PTSD 

 

The American Journal of Psychiatry describes the cause of PTSD as a result of "…the experiencing or witnessing of a stressor event involving death, serious injury or such threat to the self or others in a situation in which the individual felt intense fear, horror, or powerlessness".

     While it's expected that after going through a traumatic experience it's normal to have trouble sleeping, feel anxious, sad, scared or have a flashback, in most cases these fears and feelings fade away with time. However, for people suffering from PTSD, the feelings linger for months and years, sometimes getting worse and in some cases never going away.

     

     PTSD was formally known as "shell shock" or "combat fatigue" and known to only affect war veterans. Over time, doctors have come to realize the condition can affect anyone at any time whether it's men, women or children. Some groups however are more prone to developing the condition than others such as:

Children who are in foster care;  Victims of domestic violence and abuse;  People in the military.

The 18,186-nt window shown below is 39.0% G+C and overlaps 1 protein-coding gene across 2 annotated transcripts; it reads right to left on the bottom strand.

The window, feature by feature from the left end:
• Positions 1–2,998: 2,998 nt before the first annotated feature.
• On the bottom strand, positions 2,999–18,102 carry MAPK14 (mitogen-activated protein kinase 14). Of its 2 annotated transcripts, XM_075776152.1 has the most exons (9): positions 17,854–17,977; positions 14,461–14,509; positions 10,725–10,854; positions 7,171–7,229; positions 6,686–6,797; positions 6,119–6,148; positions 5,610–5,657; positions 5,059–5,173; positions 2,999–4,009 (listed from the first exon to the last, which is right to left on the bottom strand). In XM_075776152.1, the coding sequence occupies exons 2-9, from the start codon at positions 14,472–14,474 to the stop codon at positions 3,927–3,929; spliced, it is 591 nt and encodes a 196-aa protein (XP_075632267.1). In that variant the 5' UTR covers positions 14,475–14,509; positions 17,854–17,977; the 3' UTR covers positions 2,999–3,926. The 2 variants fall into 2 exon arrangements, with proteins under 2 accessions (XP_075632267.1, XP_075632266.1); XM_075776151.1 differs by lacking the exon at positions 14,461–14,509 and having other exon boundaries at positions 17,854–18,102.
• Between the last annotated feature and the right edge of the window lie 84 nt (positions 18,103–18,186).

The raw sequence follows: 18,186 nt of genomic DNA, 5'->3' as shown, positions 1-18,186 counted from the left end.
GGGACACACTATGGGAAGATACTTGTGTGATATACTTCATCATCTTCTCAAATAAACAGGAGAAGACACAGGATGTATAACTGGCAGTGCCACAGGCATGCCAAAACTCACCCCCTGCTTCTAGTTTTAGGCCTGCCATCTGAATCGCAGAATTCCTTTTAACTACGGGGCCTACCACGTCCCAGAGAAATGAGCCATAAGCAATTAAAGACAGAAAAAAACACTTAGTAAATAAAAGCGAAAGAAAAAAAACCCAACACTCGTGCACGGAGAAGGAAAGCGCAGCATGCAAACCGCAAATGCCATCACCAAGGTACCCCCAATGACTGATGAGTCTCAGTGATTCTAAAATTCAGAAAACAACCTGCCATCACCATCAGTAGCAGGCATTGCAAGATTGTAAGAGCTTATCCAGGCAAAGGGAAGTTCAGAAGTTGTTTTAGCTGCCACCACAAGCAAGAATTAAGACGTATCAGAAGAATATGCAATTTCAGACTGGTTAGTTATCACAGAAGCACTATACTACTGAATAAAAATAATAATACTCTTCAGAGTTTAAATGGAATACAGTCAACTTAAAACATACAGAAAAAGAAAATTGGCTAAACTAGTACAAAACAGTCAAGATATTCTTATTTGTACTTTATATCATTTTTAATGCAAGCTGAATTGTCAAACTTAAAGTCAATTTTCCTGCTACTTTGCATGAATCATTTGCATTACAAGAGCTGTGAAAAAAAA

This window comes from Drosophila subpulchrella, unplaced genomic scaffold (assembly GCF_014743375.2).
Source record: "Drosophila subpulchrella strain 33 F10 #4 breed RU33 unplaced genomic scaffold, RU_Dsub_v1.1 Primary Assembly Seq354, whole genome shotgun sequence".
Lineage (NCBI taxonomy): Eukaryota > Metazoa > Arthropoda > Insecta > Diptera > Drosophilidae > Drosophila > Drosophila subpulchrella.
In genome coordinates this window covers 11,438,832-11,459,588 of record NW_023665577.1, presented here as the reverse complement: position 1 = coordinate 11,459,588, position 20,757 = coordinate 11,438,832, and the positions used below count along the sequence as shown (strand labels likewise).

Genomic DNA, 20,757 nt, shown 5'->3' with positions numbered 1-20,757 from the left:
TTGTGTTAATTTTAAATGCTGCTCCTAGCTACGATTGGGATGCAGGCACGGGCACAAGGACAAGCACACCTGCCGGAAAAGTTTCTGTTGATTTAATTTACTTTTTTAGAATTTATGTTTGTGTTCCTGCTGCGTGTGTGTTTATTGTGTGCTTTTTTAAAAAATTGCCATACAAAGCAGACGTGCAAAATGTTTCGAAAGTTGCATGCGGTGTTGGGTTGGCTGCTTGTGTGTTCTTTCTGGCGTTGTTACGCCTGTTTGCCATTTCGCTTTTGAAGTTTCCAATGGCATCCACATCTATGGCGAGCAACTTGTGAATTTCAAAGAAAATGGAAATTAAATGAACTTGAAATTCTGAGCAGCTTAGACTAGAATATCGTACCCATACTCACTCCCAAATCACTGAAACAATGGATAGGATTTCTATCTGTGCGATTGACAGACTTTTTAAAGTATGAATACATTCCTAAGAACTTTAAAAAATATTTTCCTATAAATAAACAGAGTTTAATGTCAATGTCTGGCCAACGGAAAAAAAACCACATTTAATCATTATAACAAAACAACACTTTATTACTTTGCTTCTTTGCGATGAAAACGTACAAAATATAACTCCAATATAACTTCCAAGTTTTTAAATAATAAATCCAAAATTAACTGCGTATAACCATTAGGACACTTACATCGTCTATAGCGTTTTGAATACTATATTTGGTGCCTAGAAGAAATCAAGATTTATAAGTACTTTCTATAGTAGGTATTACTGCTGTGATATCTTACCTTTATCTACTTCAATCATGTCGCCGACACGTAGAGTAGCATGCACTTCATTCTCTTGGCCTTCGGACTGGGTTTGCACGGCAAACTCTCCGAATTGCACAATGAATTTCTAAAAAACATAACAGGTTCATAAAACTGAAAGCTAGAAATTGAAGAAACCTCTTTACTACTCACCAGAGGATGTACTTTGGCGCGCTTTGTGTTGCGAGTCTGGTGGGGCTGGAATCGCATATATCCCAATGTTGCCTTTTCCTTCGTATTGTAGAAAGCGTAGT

for example, police officers, military personnel, first responders, firefighters etc. have a higher risk of developing PTSD than someone who is an artist or a dancer.

 

Dear Health Care Workers, First Responders and Families,

We are living in a world that we have not experienced before.  Our lives are turned upside down with the social distancing, being apart from family and dear friends.  Are you feeling lost, sad, anxious or other symptoms that are dragging your daily energy down?  You might be experiencing PTSD.

Contact MJ    for a hypnosis session via Zoom from the comfort of your home.  Her years of experience in  health care as an ER/critical care RN gives her a true understanding what Health Care Workers and First Responders are going through.